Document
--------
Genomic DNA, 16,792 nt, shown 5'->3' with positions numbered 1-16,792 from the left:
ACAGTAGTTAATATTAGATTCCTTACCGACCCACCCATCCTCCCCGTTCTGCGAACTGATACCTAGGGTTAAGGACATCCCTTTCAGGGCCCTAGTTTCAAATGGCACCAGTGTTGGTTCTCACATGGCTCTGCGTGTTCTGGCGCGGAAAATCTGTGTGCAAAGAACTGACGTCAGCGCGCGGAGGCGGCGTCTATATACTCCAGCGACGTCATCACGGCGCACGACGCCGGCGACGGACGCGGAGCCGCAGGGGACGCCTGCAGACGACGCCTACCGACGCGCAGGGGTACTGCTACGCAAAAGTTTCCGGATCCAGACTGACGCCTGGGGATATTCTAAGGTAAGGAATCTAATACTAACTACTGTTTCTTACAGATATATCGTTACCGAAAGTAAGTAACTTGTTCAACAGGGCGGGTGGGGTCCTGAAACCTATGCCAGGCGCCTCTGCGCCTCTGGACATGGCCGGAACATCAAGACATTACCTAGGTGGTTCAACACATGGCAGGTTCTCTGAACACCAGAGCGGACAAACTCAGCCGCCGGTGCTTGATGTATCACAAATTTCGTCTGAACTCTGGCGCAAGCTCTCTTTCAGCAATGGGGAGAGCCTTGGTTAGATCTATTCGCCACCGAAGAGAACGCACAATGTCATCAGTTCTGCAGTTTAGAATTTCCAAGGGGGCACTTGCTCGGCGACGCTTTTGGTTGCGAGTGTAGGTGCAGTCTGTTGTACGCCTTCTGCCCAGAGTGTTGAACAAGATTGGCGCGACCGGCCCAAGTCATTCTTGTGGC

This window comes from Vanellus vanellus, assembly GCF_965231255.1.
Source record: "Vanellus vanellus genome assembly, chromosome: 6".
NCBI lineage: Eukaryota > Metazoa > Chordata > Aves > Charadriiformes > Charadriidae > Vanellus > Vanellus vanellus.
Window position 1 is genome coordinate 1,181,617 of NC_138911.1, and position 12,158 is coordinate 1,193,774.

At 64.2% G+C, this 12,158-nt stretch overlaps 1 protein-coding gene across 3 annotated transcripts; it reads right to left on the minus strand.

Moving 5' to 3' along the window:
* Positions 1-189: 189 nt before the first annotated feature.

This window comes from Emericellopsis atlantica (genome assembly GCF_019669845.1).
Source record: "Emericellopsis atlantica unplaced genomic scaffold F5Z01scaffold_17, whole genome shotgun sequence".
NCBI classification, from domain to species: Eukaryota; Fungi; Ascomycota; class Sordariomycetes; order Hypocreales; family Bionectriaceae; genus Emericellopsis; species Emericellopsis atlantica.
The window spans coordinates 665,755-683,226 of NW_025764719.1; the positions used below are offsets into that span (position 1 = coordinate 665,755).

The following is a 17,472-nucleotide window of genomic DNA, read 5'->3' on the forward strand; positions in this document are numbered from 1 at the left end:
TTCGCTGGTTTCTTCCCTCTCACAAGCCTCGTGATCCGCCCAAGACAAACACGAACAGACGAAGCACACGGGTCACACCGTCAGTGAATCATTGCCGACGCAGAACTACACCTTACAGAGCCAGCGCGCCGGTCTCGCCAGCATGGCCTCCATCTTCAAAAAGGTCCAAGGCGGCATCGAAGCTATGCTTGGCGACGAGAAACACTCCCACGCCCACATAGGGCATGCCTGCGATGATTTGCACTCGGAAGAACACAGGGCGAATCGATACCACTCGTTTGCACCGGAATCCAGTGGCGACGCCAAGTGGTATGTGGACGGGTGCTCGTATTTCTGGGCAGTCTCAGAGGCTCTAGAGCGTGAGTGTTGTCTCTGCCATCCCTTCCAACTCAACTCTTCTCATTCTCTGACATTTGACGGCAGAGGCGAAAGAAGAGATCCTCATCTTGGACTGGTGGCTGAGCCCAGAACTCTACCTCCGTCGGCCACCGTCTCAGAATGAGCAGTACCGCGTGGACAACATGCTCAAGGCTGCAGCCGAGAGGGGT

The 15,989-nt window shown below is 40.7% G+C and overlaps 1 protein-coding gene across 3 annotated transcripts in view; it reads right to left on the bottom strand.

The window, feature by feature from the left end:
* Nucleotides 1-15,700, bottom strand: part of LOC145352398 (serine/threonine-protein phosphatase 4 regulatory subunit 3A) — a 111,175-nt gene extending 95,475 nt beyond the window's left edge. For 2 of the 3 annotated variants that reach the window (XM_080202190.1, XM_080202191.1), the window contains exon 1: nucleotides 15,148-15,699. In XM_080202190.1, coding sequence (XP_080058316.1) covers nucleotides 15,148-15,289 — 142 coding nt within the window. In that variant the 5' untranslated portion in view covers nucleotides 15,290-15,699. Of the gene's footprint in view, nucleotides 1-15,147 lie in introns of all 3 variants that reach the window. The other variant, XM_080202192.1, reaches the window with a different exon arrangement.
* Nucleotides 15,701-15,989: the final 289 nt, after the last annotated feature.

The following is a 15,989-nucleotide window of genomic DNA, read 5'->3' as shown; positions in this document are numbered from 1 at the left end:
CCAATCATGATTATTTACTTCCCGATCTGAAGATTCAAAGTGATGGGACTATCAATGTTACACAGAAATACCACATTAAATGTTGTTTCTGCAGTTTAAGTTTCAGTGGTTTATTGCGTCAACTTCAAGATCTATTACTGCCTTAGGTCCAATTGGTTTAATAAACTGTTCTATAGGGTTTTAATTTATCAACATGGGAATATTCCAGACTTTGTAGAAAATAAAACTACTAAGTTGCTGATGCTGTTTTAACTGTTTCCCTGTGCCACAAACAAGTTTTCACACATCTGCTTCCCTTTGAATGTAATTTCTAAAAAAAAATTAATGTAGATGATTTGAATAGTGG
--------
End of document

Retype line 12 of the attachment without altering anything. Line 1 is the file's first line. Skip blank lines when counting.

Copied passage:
NCBI classification, from domain to species: Eukaryota; Fungi; Ascomycota; class Sordariomycetes; order Hypocreales; family Bionectriaceae; genus Emericellopsis; species Emericellopsis atlantica.